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Biblical Counseling: Why It Matters and How to Get Involved

Spiritual Care

The question is asked from time-to-time, what is biblical counseling? Is it a fad? What makes it really biblical? Is it different from “Christian counseling?” If so, how?

Biblical Counseling Defined

One of my favorite explanations of biblical counseling comes from a pastor who cared deeply for his congregation. Richard Baxter, seventeenth century Puritan, noted the purpose of biblical counseling is “for resolving of their doubts, and for help against their sins, and for direction in duty, and for increase of knowledge and all saving grace” (The Reformed Pastor). Although written almost 400 years ago, this definition is still accurate because it draws from one of the commands we are given in Scripture about caring for one another. That command comes in 1 Thessalonians 5:14, when Paul exhorts us to “admonish the idle, encourage the fainthearted, help the weak, be patient with them all.”

Biblical counseling’s goal is putting these exhortations into practice. Counseling that is biblical is anchored in Scripture. It is centered on Christ and the gospel. It has as its goal spiritual, relational, and personal maturity as evidenced in desires, thoughts, motives, actions, and emotions that increasingly reflect Jesus (Ephesians 4:17–5:2).

We believe that such personal change must be centered on the person of Christ. We are convinced that personal ministry centered on Christ and anchored in Scripture offers the only lasting hope and loving help to a fallen and broken world. Biblical counseling must be grounded in sound theology. Change only comes about as the result of the working of the Holy Spirit and prayer. The Holy Spirit brings about lasting change in the lives of God’s children. The change is directed towards sanctification, not relief from suffering (although God graciously does often provide relief). Ultimately, biblical counseling is rooted in the life of the church.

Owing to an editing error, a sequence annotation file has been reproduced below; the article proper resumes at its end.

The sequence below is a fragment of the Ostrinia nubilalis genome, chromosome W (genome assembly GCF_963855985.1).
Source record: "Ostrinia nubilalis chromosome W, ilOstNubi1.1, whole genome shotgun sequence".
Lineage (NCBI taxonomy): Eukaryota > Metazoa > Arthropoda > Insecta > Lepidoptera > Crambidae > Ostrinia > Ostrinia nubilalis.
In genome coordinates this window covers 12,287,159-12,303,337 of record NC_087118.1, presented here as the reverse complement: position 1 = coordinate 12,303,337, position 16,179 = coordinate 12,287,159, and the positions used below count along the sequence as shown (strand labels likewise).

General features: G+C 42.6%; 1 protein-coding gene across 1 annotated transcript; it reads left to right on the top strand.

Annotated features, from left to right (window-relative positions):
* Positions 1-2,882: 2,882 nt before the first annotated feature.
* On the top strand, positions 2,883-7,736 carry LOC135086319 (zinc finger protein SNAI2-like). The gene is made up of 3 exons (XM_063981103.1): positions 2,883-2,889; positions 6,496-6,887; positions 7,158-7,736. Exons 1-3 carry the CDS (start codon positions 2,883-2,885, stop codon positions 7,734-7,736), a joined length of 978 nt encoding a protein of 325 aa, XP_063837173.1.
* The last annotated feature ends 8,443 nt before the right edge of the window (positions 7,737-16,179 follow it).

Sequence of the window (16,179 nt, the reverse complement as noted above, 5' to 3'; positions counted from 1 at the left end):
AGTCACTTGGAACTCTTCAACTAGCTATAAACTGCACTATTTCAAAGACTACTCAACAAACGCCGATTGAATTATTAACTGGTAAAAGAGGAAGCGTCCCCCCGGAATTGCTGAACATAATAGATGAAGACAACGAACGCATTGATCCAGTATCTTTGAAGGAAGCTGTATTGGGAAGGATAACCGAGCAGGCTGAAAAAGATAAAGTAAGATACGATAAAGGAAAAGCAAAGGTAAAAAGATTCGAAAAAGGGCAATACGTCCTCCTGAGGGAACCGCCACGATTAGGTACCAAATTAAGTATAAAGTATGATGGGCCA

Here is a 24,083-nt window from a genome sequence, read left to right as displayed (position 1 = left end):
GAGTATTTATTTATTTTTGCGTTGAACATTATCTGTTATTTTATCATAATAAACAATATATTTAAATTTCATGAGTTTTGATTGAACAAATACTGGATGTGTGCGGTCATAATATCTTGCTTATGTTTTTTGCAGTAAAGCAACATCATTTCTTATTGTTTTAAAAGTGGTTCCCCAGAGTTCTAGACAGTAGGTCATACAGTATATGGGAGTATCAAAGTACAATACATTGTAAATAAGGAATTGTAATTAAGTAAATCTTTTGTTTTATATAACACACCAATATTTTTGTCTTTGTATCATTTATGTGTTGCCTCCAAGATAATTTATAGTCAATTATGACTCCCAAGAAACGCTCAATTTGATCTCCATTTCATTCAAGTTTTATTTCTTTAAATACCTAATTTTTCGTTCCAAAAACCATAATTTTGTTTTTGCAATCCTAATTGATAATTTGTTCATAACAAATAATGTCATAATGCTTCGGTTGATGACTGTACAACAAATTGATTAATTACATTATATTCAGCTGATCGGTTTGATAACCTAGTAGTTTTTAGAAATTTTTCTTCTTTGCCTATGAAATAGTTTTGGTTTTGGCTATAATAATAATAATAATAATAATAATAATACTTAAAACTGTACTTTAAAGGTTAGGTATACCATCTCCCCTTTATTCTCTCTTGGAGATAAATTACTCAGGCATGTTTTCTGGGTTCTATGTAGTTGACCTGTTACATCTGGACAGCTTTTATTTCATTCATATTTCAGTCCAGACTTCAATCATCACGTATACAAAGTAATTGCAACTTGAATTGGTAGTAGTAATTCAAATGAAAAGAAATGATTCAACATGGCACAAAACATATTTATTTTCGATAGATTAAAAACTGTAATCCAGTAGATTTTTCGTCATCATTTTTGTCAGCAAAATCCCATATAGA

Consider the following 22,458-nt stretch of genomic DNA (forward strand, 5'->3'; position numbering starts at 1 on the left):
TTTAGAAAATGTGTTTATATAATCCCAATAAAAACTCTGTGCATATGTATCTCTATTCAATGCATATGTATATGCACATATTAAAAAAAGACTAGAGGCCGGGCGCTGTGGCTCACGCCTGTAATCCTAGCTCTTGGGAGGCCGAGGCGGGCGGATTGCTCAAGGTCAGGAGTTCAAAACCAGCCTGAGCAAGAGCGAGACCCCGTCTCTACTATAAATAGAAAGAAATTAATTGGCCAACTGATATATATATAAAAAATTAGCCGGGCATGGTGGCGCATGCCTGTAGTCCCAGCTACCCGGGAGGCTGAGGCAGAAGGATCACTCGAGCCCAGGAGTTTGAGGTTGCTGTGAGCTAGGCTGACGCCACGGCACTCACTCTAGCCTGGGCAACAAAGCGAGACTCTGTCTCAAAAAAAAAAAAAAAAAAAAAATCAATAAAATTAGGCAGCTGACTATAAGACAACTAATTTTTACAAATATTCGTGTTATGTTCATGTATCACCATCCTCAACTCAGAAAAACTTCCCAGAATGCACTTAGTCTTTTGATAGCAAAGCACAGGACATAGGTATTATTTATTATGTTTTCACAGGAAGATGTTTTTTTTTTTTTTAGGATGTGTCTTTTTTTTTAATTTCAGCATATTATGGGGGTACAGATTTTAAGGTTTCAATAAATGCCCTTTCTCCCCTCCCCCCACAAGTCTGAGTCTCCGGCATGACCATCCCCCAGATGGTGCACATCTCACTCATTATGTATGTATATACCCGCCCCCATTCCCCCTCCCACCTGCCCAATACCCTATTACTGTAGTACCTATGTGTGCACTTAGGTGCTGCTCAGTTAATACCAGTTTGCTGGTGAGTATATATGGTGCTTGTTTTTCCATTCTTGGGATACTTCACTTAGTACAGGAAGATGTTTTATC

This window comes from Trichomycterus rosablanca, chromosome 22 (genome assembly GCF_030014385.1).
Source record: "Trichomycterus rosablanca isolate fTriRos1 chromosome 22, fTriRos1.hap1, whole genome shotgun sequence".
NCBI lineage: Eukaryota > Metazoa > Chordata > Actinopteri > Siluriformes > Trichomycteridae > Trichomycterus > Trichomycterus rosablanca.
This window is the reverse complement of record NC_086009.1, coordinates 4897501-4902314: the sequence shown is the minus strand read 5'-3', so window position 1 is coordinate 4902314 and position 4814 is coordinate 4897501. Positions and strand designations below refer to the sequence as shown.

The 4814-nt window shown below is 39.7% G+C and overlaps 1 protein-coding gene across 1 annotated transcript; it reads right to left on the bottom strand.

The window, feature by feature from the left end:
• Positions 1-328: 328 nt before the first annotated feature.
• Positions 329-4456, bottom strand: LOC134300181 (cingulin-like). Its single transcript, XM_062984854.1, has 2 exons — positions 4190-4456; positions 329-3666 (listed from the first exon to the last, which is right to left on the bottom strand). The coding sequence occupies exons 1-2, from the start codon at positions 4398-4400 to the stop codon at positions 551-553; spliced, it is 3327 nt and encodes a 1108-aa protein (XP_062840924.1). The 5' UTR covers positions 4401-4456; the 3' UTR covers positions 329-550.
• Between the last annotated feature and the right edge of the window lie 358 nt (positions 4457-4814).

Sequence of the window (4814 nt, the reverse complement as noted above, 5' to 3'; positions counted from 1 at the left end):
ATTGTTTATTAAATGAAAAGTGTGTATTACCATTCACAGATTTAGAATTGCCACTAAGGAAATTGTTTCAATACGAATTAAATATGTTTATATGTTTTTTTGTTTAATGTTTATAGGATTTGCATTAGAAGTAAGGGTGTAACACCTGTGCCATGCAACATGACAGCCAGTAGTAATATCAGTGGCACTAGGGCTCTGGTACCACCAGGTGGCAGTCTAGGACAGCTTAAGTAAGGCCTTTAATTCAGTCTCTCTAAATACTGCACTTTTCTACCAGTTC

It is also our conviction that all of us counsel the Word. We may not all undertake a formal counseling arrangement, but we provide counsel in the advice we give, the encouragement we offer, or the silence we maintain. But as we see in 1 Thessalonians 5:14, there is an extent to which we are all called to function in life together as counselors. The issue is not some type of “certification” or formal position. The issue is knowing and growing in Jesus as Lord and Redeemer. That is the special qualification for biblical counselors.

Events and Resources

Towards this end, 15 men and women from OBC will be attending CCEF’s annual conference in Virginia Beach. CCEF stands for the Christian Counseling and Education Foundation, and over the last few decades it has provided our church and thousands of others a rich supply of resources. If you are interested in learning what resources CCEF offers, please check out their website or consider attending a future conference.

A Request for Prayer 

This weekend Jared and Lori Bridges, Mike and Betsy Pickett, Rick Brock, Matt and Dolly Huggins, Tracy and Colleen Dugan, Jeff and Jean Conn, Ken and Karen Sullivan, and Rod and Cyndi Fillinger will be attending this week. The theme of this year’s conference is “Side by Side.” What does it look like to really help another person? As we find grace and wisdom from God, are we providing wise and loving care to one another?

It looks to be an excellent time of equipping and fellowship in the work of the Word. Please pray for these counselors, for their spiritual growth, and for a passion to demonstrate the love of Christ as we share with those who need to know or be reminded of God’s mercies and love.

If you are interested in learning more about the biblical counseling ministries at OBC please talk to Matt Huggins or Mike Pickett. Or you can check out the church’s Spiritual Care webpage.